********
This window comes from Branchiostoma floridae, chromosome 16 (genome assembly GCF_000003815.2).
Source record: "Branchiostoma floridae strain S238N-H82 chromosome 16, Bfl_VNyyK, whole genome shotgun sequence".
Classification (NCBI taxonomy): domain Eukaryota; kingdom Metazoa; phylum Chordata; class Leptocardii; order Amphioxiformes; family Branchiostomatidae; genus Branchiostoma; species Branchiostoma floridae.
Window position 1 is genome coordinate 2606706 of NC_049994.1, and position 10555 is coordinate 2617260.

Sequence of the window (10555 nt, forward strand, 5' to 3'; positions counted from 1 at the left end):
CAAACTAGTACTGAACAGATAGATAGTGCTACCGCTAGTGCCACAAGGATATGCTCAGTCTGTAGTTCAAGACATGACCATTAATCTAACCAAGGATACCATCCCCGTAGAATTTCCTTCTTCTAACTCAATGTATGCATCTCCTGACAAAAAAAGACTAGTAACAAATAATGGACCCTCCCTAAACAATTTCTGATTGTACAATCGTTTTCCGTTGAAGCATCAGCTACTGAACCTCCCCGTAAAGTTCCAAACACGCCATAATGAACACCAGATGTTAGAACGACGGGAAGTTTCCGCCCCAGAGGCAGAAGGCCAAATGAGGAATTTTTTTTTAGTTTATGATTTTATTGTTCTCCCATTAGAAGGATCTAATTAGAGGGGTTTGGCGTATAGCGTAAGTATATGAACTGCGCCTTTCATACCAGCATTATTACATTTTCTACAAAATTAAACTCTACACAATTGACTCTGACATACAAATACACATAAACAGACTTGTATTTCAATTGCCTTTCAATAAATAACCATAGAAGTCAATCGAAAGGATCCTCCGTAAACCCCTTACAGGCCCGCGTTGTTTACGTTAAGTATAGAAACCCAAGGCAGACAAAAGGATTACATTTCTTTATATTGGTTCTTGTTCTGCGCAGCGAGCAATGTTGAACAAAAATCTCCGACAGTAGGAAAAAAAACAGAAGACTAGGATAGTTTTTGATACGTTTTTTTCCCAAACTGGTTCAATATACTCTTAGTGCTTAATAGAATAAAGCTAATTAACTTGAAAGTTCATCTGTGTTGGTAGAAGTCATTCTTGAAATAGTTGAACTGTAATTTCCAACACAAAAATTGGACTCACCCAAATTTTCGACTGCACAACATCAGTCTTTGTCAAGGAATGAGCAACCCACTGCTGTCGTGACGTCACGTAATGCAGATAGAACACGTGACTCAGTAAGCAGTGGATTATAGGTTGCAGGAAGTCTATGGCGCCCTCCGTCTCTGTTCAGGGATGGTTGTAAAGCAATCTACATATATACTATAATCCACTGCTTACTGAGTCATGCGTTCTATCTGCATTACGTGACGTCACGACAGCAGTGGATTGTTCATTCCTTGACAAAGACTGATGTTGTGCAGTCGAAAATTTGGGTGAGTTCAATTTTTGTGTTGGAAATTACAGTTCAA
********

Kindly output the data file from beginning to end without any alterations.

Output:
This window comes from Branchiostoma floridae, chromosome 16 (genome assembly GCF_000003815.2).
Source record: "Branchiostoma floridae strain S238N-H82 chromosome 16, Bfl_VNyyK, whole genome shotgun sequence".
Classification (NCBI taxonomy): domain Eukaryota; kingdom Metazoa; phylum Chordata; class Leptocardii; order Amphioxiformes; family Branchiostomatidae; genus Branchiostoma; species Branchiostoma floridae.
Window position 1 is genome coordinate 2606706 of NC_049994.1, and position 10555 is coordinate 2617260.

Sequence of the window (10555 nt, forward strand, 5' to 3'; positions counted from 1 at the left end):
CAAACTAGTACTGAACAGATAGATAGTGCTACCGCTAGTGCCACAAGGATATGCTCAGTCTGTAGTTCAAGACATGACCATTAATCTAACCAAGGATACCATCCCCGTAGAATTTCCTTCTTCTAACTCAATGTATGCATCTCCTGACAAAAAAAGACTAGTAACAAATAATGGACCCTCCCTAAACAATTTCTGATTGTACAATCGTTTTCCGTTGAAGCATCAGCTACTGAACCTCCCCGTAAAGTTCCAAACACGCCATAATGAACACCAGATGTTAGAACGACGGGAAGTTTCCGCCCCAGAGGCAGAAGGCCAAATGAGGAATTTTTTTTTAGTTTATGATTTTATTGTTCTCCCATTAGAAGGATCTAATTAGAGGGGTTTGGCGTATAGCGTAAGTATATGAACTGCGCCTTTCATACCAGCATTATTACATTTTCTACAAAATTAAACTCTACACAATTGACTCTGACATACAAATACACATAAACAGACTTGTATTTCAATTGCCTTTCAATAAATAACCATAGAAGTCAATCGAAAGGATCCTCCGTAAACCCCTTACAGGCCCGCGTTGTTTACGTTAAGTATAGAAACCCAAGGCAGACAAAAGGATTACATTTCTTTATATTGGTTCTTGTTCTGCGCAGCGAGCAATGTTGAACAAAAATCTCCGACAGTAGGAAAAAAAACAGAAGACTAGGATAGTTTTTGATACGTTTTTTTCCCAAACTGGTTCAATATACTCTTAGTGCTTAATAGAATAAAGCTAATTAACTTGAAAGTTCATCTGTGTTGGTAGAAGTCATTCTTGAAATAGTTGAACTGTAATTTCCAACACAAAAATTGGACTCACCCAAATTTTCGACTGCACAACATCAGTCTTTGTCAAGGAATGAGCAACCCACTGCTGTCGTGACGTCACGTAATGCAGATAGAACACGTGACTCAGTAAGCAGTGGATTATAGGTTGCAGGAAGTCTATGGCGCCCTCCGTCTCTGTTCAGGGATGGTTGTAAAGCAATCTACATATATACTATAATCCACTGCTTACTGAGTCATGCGTTCTATCTGCATTACGTGACGTCACGACAGCAGTGGATTGTTCATTCCTTGACAAAGACTGATGTTGTGCAGTCGAAAATTTGGGTGAGTTCAATTTTTGTGTTGGAAATTACAGTTCAA